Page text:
On the other hand, she was pretty upset the day she told me about all this crap. Then I took over being angry as well as paying the bills. Maybe I've been too pissed to see what's going on with her.

Today was her mother's first day at her new job. She was to learn the locations of the businesses and the order in which to work for her first three days. She'd have Thursday off, and start her night shift Friday, working from seven in the evening until four in the morning. She'd have off Wednesdays and Thursdays on a regular basis.

"I'll feel better when I have that first paycheck in hand, honey," her mother had said that morning after Gloria had asked her if she was all right. Philli had appeared worn to her, all her triumph over landing a full time job gone.

Well, it is a big kick in the ass for her, I guess. A couple months ago she was just playing at working, and now she's got to face the every day grind of being a cleaning woman. It's got to hurt, it's such a come-down.

After the bank, Gloria's next stop was the Goodwill Store, where she picked up two huge sweatshirts for Will, an expenditure of four dollars. And then it was time for her to start finding a job herself.

The line at the Department of Motor Vehicles was long and daunting. People shuffled and fidgeted in the too-warm office, rattling papers and looking at their watches. Others stood along a shelved wall taking driver's license tests, many of them sweating both with the heat and with nervousness at the testing. A plump black woman in a tight tank top lifted a portion of the counter and began asking questions. "You got an appointment? Driver's license test, you stay in this line. Just photo? You're going to go to Window A over there. DMV printouts, any of you here for DMV printouts? You all go over there on the right to Window G." There were about five others who needed printouts of their driving records ahead of Gloria, but that didn't seem too bad compared to the other lines. In spite of the mass of people (and more were coming in the door by the second), the employees behind the counter moved slowly, as though they were moving through some motion-inhibiting goo, frequently stopping movement altogether to talk to each other. They rarely spoke to or even looked at the people in line or standing before them at the counter, taking papers and stapling them together, carrying papers to other individuals at desks in back of the counter.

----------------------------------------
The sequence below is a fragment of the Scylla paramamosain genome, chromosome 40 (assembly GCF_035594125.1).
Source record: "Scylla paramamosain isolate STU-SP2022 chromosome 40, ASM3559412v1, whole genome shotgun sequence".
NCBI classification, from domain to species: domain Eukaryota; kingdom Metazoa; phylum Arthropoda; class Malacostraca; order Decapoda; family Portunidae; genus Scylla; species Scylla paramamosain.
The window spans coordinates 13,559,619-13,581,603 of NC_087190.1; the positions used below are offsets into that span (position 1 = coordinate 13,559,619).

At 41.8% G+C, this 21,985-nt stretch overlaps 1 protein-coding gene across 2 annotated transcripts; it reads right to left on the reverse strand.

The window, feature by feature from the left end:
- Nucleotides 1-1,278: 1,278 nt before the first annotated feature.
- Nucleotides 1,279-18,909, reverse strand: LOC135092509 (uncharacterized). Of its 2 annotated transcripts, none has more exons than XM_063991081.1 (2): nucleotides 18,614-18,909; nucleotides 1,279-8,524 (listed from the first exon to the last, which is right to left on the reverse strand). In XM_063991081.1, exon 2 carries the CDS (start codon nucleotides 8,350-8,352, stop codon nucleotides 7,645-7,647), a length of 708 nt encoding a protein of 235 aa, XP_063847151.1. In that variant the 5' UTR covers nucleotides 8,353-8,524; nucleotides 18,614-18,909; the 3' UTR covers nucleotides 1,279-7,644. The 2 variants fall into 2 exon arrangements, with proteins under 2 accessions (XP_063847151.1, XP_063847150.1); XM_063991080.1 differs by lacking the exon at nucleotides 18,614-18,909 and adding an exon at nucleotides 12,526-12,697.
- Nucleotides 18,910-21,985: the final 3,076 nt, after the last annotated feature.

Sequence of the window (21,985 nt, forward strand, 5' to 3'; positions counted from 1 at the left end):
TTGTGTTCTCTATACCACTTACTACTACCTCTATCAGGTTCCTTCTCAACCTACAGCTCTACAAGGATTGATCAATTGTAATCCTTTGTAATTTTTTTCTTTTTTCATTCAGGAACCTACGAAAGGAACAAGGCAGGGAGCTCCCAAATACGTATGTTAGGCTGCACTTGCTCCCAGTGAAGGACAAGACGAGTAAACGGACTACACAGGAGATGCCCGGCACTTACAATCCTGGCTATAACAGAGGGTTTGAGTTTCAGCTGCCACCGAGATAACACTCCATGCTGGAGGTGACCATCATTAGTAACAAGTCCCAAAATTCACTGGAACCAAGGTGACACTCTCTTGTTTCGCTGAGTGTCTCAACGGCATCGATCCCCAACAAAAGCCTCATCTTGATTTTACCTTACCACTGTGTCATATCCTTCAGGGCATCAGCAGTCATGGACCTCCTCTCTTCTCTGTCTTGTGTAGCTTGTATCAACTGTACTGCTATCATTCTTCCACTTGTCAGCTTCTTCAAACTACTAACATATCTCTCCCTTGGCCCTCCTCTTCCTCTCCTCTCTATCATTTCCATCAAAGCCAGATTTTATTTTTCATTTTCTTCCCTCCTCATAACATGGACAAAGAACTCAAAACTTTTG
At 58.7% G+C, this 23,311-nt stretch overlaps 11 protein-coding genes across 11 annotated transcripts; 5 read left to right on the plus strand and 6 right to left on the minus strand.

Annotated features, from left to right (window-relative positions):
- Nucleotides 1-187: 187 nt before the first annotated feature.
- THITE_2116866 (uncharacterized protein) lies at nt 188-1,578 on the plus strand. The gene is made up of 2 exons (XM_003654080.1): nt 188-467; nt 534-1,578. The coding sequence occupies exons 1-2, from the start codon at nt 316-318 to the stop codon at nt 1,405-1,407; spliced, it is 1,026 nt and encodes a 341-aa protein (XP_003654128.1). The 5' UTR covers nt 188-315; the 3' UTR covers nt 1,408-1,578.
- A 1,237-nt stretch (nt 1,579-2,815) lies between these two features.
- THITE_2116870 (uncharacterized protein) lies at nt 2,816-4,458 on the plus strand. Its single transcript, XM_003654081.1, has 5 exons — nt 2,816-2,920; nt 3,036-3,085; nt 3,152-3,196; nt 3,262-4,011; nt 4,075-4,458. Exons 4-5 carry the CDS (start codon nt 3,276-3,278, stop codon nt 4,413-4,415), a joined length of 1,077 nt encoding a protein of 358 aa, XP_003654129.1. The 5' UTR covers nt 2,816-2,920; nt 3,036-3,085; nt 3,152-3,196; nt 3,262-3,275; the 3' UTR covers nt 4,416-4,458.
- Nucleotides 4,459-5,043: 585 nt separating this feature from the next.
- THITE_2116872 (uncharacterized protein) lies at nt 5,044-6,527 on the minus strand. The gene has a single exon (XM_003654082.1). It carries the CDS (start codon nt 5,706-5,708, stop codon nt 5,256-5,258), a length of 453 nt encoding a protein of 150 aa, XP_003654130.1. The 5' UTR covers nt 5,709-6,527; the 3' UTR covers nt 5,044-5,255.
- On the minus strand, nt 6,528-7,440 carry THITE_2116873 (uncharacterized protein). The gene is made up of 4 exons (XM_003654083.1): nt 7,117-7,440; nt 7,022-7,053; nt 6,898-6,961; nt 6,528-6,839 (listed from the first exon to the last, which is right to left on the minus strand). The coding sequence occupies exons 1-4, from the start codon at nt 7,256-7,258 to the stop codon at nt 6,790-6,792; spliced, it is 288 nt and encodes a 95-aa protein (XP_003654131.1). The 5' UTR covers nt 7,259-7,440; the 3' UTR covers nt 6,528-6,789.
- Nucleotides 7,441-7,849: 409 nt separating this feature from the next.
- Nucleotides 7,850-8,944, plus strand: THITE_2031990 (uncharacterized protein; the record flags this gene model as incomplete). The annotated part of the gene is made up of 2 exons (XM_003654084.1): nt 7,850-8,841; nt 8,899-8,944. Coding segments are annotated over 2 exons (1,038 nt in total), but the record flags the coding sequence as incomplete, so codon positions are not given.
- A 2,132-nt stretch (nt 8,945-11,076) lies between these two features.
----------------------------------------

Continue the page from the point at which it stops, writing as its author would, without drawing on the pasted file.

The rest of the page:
Watching the procedure, Gloria took her driver's license out of its holder in her wallet, hoping to shave a few seconds and a sentence or two from the time she spent getting her printout.

The man in front of her handed the clerk his driver's license. She put it on the counter on the far side of her keyboard and slowly typed in some information. "This your right address?" When he acknowledged that it was, she typed in a few more things, then stood up and went away from the counter, sometimes walking sideways to move her bulky body through the rows of desks, and out the door at the back of the office. The man stood on one foot, shifted to the other, leaned forward futilely to see what was on the screen, and heaved a sigh. A minute passed. Another. He turned to look at the line behind him. "Do you have any idea where she went?" he asked Gloria. As she shook her head, he thumped his hands to his side. "God, I can't believe this." He tugged at the collar of his shirt, then shrugged off his jacket and put it over his arm.

Gloria, too, felt too warm, regretting that she had not chosen a cardigan and blouse instead of a sweater. The September air had been brisk when she'd started out in the morning. The fat clerk appeared at the back of the office, holding a cup of coffee, and stopped to take a candy from the jar on another woman's desk, laughing and waving her fingers in the air. Could it be that the woman had just left for coffee, and that was it? She slowly made her way back to the counter, tore something off a printer, and handed it to the man along with his driver's license. "Next," she said dully. "This your right address?" she asked Gloria.

At least she already has her coffee. How the hell do you get a job as easy as this? Obviously there was no manager stomping around making sure people were working. As nearly as Gloria could see, most of them weren't. They were people securely placed in their jobs. What skills had been required for them to be employed here? How much experience would have been expected for them to lackadaisically type data into a computer and move pieces of paper around on their desks?

"Thank you," Gloria said automatically as the woman handed her the printout and her license.

"Next," said the clerk. "This your right address? No? You're going to have to get that address updated. This window is just for printouts. You want that line over there. They'll update the address, get you a temporary sheet, and then you bring it over here to me."

They've got everyone where they want them. Sound off about how slow they are and they'll just lose your paperwork or punch a key and invalidate your license. Gloria felt the cool air of the outside wash over her as she left the building, hoping that she would never appear so rude and incompetent to people, not ever in her life.

Article © Sand Pilarski. All rights reserved.
Published on 2015-07-13
Image(s) © Sand Pilarski. All rights reserved.